Female Fighter Pilot Battles U.S. Military's Double-Standard in Saudi Arabia
Keller, Michele, National NOW Times
The first woman in United States military history to fly a fighter jet in combat sued the U.S. Department of Defense in December over a policy that requires U.S. servicewomenbut not men-to wear Muslim dress and adhere to local customs while traveling off-base in Saudi Arabia.
In mid-January, Gen. Tommy Franks, head of the U.S. Central Command, issued an order saying that Muslim dress is "strongly encouraged" though no longer required for U.S. servicewomen. The order, however, leaves the final decision to local U.S. military commanders, many of whom continue to instruct servicewomen to wear a head scarf and fulllength gown, or abaya, when away from the base.
In her suit, filed in Washington, D.C., federal district court, Lt. Colonel Martha McSally said the regulations required her to send the message that she believes women are subservient to men. Under the policy, female military personnel who leave Prince Sultan Air Force Base in Saudi Arabia must be escorted by men at all times, and are not allowed to drive or ride in the front seat of a car.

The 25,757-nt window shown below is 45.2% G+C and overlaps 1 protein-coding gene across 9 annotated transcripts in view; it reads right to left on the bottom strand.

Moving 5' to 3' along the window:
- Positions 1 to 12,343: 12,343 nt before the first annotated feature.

U.S. Central Command has not changed those aspects of the policy, and McSally plans to continue her lawsuit because the new order doesn't go far enough.
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Defense department officials reportedly constructed the policy to avoid offending conservative Saudi leaders and to protect U.S. troops from the harassment of local religious police.
But activists point to the fact that the U.S. State Department does not require female employees in Saudi Arabia to wear Muslim dress. The Saudi government has not offcially advised non-Muslim Westerners of either sex to wear Muslim clothing, only to dress conservatively.
"If female diplomats can wear what they want, why can't the U. …